A series of photos taken in a Mexican town, that has been the focal point of major criminal engagements this year, reportedly shows members of the CJNG with faces uncovered for the first time.
First published by Mexican news agency Cuartoscuro, the photos show eight men, believed to belong to the Jalisco Cartel New Generation (Cartel Jalisco Nueva Generación - CJNG), carrying high-caliber weaponry and standing in front of armored vehicles on a highway in Aguililla, a town in the western state of Michoacán.
While such shows of strength by the group are not uncommon, this is the first time that CJNG members have appeared with their faces plainly visible in high-quality images.
Both the vehicles and the men's bulletproof vests are stamped with the letters "CJNG" as well as “Fuerzas Especiales Mencho” (Mencho Special Forces) and “Delta,” referring to specific CJNG units fighting to wrest control of Aguililla from local groups.
Aguililla is currently the epicenter of fighting between the CJNG and an alliance of local criminal actors, known as Cárteles Unidos, in Michoacán. The area is a priority target for the CJNG due to its importance for the trafficking of heroin and synthetic drugs.
Violent clashes have upended life in Aguililla, with numerous residents fleeing due to common shootouts. Highways in and out of the area have been blocked off for months and even envoys from the Catholic Church have failed to secure a ceasefire. In early July, residents of Aguililla clashed with members of the Mexican Army, whom they accuse of not acting to resolve the issue.
InSight Crime Analysis
This does not appear to have been a careless act by the CJNG but the latest in an escalating series of stunts intended to show its strength and defy the Mexican State.
And the fact that these photos were taken in Aguililla - arguably the spot where the CJNG is currently facing the greatest resistance - also seems calculated. The group is inviting a response from its rivals, whether the Army or the Cárteles Unidos.
This fits a pattern of growing confidence within the CJNG as it has become the largest criminal actor or has established a strong influence in at least 25 of Mexico's 32 states, according to InSight Crime investigations.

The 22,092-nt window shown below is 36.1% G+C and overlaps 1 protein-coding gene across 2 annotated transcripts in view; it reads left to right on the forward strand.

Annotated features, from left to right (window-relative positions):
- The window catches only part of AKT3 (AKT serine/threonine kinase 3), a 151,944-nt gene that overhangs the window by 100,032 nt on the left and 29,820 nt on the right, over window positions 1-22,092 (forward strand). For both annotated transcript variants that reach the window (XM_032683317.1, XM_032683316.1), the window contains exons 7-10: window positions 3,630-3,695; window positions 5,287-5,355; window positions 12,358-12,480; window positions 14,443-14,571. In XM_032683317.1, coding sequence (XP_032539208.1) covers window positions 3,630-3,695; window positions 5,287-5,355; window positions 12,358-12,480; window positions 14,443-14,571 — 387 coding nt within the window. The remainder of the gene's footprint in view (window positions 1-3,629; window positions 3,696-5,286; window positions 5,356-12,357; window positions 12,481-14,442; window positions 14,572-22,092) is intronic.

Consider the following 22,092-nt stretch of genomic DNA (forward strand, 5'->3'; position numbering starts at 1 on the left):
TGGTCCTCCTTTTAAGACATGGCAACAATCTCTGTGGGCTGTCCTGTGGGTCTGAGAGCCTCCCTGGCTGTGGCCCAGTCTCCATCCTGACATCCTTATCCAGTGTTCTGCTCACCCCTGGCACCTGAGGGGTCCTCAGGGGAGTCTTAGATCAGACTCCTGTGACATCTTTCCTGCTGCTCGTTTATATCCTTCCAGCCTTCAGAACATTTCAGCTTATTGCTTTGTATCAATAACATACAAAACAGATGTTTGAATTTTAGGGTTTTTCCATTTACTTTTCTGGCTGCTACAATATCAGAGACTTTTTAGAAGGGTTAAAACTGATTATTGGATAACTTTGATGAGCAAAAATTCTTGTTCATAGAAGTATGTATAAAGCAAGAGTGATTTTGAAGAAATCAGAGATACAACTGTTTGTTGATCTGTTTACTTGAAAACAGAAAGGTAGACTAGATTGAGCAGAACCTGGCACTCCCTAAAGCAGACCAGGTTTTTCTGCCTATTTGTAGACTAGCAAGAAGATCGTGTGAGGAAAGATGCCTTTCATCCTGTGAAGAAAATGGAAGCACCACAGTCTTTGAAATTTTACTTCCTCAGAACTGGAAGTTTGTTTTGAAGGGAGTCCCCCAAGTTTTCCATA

In July 2020, around 80 CJNG members, wearing masks, military uniforms and posing with heavy weaponry and armored vehicles, posed for a video in a remote area between the states of Michoacán and Jalisco. At the time, Mexico's Defense Minister Luis Crescencio Sandoval stated that the men were part of an elite CJNG group and were seeking to threaten the Santa Rosa de Lima Cartel (CSRL), its main rival in the central state of Guanajuato.
Then in September 2020, a video believed to have been filmed in the central state of Zacatecas showed CJNG members directly threatening Ismael Zambada García, alias “El Mayo,” leader of the Sinaloa Cartel. The CJNG has been fighting the Sinaloa Cartel in Zacatecas with one recent clash in June killing 35 people.
“[These videos] have all the elements needed to send a very clear message: we are armed and we are unafraid," Karina García Reyes, a professor who specializes in studying criminal violence at the University of Bristol, told InSight Crime.
And Aguililla could yet see violent escalation after these videos. The CJNG has a long precedent of directly targeting top officials, such as the attempted murder of Mexico City's police chief, Omar García Harfuch, in June 2020.
The group has also been blamed for the murder of the former governor of Jalisco, Aristóteles Sandoval, last December.
“[The attack against García Harfuch] was another very clear message to the authorities: "We are armed to the teeth and we have what we need to face the government, so much so that we are going after this very high-profile person," said García Reyes.
*Tomás Michael contributed to this article